A 'lady' is a woman who clearly un
derstands and consistently practices
the refinements of a highly civilized
existence, and the most real distinc
tion between a lady and a woman who
is not a lady, is that one is more civ
ilized than the other, and more de
termined to preserve the habits of a
high civilization, both in her own
person and in all those c.ver whom she
has authority. These habits are not
simply habits of expense; it is cheaper
to remain sober than to get tipsy,
and yet is more lacy-like to be sober.
It does not cost more money to speak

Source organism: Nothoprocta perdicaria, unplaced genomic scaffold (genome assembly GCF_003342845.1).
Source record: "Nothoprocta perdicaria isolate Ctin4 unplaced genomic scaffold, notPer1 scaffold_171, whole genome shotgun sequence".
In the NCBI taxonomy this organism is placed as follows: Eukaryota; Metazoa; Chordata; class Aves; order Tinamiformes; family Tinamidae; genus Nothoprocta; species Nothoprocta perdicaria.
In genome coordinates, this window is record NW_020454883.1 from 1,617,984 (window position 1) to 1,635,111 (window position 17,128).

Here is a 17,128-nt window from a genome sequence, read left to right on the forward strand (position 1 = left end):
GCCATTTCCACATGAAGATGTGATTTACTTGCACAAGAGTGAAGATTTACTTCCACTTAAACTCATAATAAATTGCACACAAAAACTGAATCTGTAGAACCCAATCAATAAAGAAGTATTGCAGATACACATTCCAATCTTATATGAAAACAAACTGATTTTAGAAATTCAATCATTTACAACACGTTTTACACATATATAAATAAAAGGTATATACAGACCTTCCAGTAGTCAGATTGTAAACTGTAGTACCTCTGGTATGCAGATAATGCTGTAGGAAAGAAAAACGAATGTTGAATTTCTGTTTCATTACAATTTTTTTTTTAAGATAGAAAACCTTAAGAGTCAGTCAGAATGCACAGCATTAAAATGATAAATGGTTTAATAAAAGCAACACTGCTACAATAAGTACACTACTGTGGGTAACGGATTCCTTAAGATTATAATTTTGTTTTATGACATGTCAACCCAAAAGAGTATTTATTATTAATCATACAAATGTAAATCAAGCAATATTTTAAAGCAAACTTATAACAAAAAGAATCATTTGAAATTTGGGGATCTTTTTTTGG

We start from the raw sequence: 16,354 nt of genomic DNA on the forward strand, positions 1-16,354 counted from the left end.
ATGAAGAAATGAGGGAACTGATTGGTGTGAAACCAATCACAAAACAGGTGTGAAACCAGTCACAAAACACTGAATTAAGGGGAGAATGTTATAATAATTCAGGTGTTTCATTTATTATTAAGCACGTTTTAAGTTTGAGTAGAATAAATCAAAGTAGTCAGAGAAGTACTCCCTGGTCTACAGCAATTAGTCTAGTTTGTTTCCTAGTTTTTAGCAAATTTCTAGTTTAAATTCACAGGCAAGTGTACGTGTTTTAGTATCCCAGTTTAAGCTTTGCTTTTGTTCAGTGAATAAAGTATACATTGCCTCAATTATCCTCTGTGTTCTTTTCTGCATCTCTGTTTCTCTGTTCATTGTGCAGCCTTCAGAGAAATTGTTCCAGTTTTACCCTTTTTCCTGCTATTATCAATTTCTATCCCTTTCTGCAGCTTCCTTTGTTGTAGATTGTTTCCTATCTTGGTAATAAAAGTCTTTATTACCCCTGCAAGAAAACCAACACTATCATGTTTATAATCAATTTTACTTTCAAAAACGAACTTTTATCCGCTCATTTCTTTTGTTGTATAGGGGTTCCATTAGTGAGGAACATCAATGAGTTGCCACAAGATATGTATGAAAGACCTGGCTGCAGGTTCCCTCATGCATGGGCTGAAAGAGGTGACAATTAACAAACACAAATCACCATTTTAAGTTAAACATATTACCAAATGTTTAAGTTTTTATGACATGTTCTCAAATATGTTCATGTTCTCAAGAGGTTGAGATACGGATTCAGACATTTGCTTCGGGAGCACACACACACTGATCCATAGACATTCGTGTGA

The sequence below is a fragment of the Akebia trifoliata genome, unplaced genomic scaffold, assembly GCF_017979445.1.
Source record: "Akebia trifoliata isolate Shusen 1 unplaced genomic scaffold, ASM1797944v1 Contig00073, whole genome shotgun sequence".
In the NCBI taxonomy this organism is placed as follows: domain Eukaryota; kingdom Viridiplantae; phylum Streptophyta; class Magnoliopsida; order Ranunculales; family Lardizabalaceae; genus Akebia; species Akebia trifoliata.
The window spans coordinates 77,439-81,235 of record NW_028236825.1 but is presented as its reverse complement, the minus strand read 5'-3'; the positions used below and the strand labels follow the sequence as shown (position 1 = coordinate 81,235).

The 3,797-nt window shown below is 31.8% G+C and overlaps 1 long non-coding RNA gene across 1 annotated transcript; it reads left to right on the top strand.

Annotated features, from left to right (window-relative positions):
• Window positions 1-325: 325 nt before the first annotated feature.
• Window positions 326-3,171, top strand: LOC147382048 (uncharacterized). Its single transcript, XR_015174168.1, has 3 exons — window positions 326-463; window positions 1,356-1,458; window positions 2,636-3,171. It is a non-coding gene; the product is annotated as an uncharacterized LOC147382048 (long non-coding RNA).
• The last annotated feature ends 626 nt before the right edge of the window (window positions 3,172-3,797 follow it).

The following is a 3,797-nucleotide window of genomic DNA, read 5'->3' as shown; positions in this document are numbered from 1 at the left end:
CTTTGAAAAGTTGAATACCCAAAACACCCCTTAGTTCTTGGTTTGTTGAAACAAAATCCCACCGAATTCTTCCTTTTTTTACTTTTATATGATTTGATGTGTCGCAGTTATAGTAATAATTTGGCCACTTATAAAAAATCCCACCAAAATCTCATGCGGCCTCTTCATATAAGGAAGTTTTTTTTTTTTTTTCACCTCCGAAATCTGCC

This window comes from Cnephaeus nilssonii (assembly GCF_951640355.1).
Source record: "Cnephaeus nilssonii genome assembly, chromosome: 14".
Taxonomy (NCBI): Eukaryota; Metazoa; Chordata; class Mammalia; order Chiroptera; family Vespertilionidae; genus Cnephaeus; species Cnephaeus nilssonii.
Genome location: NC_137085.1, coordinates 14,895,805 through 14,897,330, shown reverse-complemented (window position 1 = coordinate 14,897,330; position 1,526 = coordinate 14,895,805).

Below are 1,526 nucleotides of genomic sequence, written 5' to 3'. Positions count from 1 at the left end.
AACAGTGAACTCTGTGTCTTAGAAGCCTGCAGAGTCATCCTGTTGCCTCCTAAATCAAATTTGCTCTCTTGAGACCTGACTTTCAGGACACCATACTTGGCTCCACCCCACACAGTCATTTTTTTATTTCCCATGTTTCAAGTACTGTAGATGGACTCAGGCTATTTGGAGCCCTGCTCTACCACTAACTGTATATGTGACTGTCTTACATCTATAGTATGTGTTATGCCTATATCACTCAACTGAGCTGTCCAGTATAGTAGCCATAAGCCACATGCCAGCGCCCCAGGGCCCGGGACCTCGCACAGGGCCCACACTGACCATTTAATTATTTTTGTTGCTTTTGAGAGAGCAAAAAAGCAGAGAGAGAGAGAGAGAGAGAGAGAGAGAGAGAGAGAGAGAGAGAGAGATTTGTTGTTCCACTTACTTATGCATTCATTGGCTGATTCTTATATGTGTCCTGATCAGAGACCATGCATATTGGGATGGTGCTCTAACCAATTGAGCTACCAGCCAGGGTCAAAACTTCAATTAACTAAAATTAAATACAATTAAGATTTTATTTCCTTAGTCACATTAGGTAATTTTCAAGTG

good English than bad, or to be gen
tle than rude; yet a lady from pre
ference, speaks correctly and has gen
The human mind is so consti
tuted that whenever it sees an
event it is obliged to infer a causes;
also, wvherever it sees adaptation it~
infers design. It is not necessary
to know the end proposed, or who
were the agents. We do not
know who built Stonehenge, or
some of the pyramids, or what
they were built for; but no one
doubts that they were the result
A man in Warren county, Ky.,
drives an ox team that once belonged
to an intemperate man and that got
so used to stopping for him at saloons
that now when passing a saloon the
animals will not move until their new
owner goes in to get a drink. He -
dot s not care for liquor, he says, but is
obliged to drink to get his team along.
Hie has refused $5,000 for the oxen.
A sleeping car costs, on an average,
about $12,000 and earns about $1,000